Edward Snowden addressed the American and tech public directly for the first time Monday, at the South by Southwest technology conference in Austin, Texas. Snowden stressed one thing one thing above all else: Encrypt your online communications so that it's not so easy for the National Security Agency, where he worked before leaking scores of agency documents to the press, to collect them.

Because the NSA is "setting fire to the future of the Internet," Snowden said.

He didn't attend in person, of course: he streamed in his video from an undisclosed location in Russia via a Google Hangout, with a green-screened U.S. Constitution jarringly displayed behind him. He was interviewed before a large crowd by two ALCU higher-ups: Ben Wizner, who legally advises Snowden, and Chris Soghoian, its Principal Technologist. Wizner said the video stream was slow because they went through seven proxies, which was likely a joke. Google Hangout regulars will attest Snowden's choppy video isn't uncommon for the service.

Snowden doesn't give a lot of interviews, and this was his first public talk for an American audience since he settled in Russia after leaking scores of NSA documents in June, 2013. Choosing SXSW was a pointed decision, and it's not because of some devotion to tech hipness. It's technology, he said, that stands to make the best, most immediate impact on the NSA's ability to spy on the Internet.

"They're the ones who can enforce technical standards" when U.S. law hasn't caught up, he said.

That's a recurring theme of Snowden's message. While it's not practical to think of stopping the NSA's ability to hound a particular target, it is feasible for normal users fight back against the agency's desire for "blanket surveillance," he said. He noted in particular how the NSA has tried to fight encryption, like creating backdoors to access everything from iPhones to computer security company RSA.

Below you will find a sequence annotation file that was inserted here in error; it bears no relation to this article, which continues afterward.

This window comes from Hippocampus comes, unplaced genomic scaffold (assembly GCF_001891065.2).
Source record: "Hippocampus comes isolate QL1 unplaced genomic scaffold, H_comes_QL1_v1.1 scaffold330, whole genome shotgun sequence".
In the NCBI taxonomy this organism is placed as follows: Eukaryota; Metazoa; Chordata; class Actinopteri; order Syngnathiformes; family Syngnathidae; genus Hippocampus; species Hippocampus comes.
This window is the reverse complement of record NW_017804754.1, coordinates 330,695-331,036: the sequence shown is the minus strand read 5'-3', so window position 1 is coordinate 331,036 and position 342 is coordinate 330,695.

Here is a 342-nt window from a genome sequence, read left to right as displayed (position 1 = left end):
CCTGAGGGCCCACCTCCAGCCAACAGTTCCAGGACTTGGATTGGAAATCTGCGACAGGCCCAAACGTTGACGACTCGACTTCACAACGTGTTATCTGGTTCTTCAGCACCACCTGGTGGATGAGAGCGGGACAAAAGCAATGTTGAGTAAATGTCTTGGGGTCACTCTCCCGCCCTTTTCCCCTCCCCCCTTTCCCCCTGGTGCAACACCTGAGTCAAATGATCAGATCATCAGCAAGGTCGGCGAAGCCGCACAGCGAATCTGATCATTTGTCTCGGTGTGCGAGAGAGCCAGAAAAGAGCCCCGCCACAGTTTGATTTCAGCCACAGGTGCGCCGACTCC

Soghoian and Wizner noted that even if someone considers Snowden to be a criminal for his leaks, they've had one indisputably positive effect.

"His disclosures have improved internet security," Winzer said. Soghoian noted that "companies like Yahoo email have "secured connection from your computer to their server," though they're not necessarily safe once Yahoo gets them, and called for comprehensive, end-to-end encryption instead.

Responding to a question from Tim Berners-Lee, the man who founded the World Wide Web, Snowden said that some existing government oversight of spy programs should work in theory, he said, but failed in practice.

Members of the Senate and House intelligence committees are in bed with agencies, he said, and Director of National Intelligence Jeff Clapper was able to "to lie to everyone in the country, to Congress."

Which brought him back to encouraging everyone to encrypt their communications.

"It's the defense against the dark arts for the digital realm," he said.

Screengrab via Texas Tribune